News Flash


Posted on: February 7, 2023

Wet January bolsters Helix's local water supply

Fishing dock at Lake Cuyamaca with pine trees and Stonewall Peak in background.Photo: Lake Cuyamaca under clear skies and Stonewall Peak in background. (Credit: April Vasquez/Unsplash)

This winter is off to a wet start across California and here in San Diego, as well. When winter storms find their way to San Diego, they change how much water we use and how much local water runoff we receive.  

First, customers turn off their irrigation system and this reduces our annual revenues. But, when customer water use goes down, the amount of imported water we purchase, mostly from the Colorado River, goes down, too. This reduces our annual expenses.

What’s most important about local rainfall is that we can capture it in Lake Cuyamaca. Having our own water will reduce our need to buy imported water. Water purchases are Helix’s largest expense and account for 45% of our annual budget.

“When it rains in San Diego, Helix customers benefit,” said Helix Administrative Services Director Jennifer Bryant. “We are so fortunate that our predecessors at Helix had the foresight to build Cuyamaca Dam way back in 1885, and the R.M. Levy Water Treatment Plant in 1968.”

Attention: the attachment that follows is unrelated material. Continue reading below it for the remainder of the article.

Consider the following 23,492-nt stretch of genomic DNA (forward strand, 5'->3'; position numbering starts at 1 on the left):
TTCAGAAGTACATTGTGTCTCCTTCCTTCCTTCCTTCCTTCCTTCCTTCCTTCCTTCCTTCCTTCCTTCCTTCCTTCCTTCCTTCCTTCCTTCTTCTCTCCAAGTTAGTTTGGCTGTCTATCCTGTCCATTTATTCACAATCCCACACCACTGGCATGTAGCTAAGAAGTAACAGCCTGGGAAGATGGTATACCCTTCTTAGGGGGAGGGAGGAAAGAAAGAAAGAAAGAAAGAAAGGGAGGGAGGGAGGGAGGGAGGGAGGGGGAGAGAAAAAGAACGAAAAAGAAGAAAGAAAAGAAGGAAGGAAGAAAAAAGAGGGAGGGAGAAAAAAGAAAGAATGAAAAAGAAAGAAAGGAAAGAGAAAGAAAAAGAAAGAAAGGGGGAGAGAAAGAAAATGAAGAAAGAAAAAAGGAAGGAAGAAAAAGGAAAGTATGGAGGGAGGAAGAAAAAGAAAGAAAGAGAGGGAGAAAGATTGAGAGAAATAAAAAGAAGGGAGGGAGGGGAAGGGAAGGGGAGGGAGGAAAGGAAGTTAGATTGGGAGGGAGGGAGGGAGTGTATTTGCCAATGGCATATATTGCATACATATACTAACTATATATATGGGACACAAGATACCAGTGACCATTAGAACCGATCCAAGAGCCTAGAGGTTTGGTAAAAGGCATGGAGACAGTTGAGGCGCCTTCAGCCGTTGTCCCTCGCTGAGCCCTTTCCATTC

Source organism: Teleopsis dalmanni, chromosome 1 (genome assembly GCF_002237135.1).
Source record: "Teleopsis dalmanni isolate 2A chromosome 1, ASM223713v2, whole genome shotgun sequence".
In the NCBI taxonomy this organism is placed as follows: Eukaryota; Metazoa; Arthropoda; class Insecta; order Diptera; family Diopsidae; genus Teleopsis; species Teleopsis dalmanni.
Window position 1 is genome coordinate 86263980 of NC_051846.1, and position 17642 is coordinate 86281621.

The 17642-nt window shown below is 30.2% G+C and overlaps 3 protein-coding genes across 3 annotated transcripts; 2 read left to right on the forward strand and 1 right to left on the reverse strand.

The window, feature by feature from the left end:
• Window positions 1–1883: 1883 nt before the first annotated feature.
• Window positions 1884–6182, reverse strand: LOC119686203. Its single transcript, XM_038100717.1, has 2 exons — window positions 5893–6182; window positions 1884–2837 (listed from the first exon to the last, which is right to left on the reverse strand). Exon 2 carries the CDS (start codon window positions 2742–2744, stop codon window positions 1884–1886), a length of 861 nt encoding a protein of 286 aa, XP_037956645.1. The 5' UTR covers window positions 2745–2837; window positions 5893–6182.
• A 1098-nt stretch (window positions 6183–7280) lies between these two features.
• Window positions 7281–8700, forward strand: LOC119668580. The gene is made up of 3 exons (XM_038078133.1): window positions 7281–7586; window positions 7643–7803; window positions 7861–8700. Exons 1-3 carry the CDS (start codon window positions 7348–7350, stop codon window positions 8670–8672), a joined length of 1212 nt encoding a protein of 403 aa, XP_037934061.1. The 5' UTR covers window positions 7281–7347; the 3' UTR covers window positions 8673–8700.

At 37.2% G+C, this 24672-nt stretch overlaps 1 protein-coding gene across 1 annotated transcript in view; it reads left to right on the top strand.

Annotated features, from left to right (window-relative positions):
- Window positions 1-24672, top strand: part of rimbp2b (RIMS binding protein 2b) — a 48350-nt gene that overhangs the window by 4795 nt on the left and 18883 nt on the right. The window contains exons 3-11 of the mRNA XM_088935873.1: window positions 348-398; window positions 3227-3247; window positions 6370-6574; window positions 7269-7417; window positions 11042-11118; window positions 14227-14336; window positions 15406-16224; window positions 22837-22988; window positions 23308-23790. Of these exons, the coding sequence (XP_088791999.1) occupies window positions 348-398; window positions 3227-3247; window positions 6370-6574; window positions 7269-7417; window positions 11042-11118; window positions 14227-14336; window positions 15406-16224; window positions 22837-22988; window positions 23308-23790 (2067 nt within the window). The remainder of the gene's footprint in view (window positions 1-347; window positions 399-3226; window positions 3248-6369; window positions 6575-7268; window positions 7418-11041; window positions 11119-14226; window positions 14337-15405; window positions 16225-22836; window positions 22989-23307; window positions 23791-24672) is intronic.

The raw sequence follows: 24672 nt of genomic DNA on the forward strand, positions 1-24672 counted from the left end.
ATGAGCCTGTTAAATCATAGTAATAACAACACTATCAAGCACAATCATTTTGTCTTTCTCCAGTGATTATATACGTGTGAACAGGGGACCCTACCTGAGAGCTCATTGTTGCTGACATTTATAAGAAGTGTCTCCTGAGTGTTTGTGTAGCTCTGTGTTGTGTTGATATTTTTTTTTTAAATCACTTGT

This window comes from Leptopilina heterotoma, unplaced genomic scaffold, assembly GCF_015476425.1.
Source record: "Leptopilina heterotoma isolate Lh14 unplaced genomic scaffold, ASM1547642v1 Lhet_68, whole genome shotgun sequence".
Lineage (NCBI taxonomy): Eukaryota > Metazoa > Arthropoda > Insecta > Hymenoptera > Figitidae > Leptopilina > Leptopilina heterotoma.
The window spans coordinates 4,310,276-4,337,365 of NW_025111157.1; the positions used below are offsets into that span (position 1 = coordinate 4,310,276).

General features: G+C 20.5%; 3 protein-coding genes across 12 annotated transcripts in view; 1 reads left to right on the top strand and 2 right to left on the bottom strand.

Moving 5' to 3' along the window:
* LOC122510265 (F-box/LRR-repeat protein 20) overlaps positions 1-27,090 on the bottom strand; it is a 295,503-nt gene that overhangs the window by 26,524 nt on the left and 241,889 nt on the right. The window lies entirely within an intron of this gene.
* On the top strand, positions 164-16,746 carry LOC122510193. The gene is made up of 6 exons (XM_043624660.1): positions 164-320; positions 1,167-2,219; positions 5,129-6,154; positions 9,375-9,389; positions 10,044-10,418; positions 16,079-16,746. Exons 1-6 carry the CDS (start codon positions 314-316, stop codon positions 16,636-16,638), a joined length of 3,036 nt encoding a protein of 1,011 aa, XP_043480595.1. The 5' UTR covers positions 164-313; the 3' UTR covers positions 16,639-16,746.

Graphic of monthly precipitation levels at Lake Cuyamaca from October 2022 through January 2023.

Lake Cuyamaca is located near Julian. To get there, take the 8 freeway east and highway 79 north. The surface elevation of the lake is 4,613 feet and the colder air at this elevation increases the condensation rate – the transformation of water vapor in clouds into water droplets and rainfall. That means that the average annual rainfall at the lake is more than double the average rainfall at Lindbergh Field and downtown San Diego.

Map shows 10 inches average annual rain in San Diego and 25 inches at Lake Cuyamaca

“What we don’t know is if the storms will keep coming,” said Bryant.

Last winter, November and December precipitation levels in California broke records. But the rain stopped and January to March were the driest January to March period ever recorded.

“We’re hopeful,” said Bryant. “That this winter will be different.”

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